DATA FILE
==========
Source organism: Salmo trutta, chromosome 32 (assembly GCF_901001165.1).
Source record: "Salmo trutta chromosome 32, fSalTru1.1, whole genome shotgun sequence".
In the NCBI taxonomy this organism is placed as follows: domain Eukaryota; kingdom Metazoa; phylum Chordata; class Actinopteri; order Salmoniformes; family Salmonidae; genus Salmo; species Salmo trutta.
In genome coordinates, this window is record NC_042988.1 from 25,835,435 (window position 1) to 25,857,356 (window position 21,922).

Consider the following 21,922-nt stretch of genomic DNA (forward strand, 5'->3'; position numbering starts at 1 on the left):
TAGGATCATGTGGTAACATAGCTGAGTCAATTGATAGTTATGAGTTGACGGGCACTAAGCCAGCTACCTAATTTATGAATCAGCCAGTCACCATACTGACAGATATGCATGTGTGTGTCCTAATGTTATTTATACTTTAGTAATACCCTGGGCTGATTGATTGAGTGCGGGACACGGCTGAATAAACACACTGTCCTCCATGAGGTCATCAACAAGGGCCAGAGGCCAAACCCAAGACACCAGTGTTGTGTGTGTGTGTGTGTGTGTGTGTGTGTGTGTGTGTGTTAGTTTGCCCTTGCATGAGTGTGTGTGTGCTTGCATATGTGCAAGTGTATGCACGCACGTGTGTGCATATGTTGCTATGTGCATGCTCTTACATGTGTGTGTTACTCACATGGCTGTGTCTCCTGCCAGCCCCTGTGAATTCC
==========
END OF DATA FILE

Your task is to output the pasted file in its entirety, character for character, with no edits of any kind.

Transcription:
Source organism: Salmo trutta, chromosome 32 (assembly GCF_901001165.1).
Source record: "Salmo trutta chromosome 32, fSalTru1.1, whole genome shotgun sequence".
In the NCBI taxonomy this organism is placed as follows: domain Eukaryota; kingdom Metazoa; phylum Chordata; class Actinopteri; order Salmoniformes; family Salmonidae; genus Salmo; species Salmo trutta.
In genome coordinates, this window is record NC_042988.1 from 25,835,435 (window position 1) to 25,857,356 (window position 21,922).

Consider the following 21,922-nt stretch of genomic DNA (forward strand, 5'->3'; position numbering starts at 1 on the left):
TAGGATCATGTGGTAACATAGCTGAGTCAATTGATAGTTATGAGTTGACGGGCACTAAGCCAGCTACCTAATTTATGAATCAGCCAGTCACCATACTGACAGATATGCATGTGTGTGTCCTAATGTTATTTATACTTTAGTAATACCCTGGGCTGATTGATTGAGTGCGGGACACGGCTGAATAAACACACTGTCCTCCATGAGGTCATCAACAAGGGCCAGAGGCCAAACCCAAGACACCAGTGTTGTGTGTGTGTGTGTGTGTGTGTGTGTGTGTGTGTGTGTTAGTTTGCCCTTGCATGAGTGTGTGTGTGCTTGCATATGTGCAAGTGTATGCACGCACGTGTGTGCATATGTTGCTATGTGCATGCTCTTACATGTGTGTGTTACTCACATGGCTGTGTCTCCTGCCAGCCCCTGTGAATTCC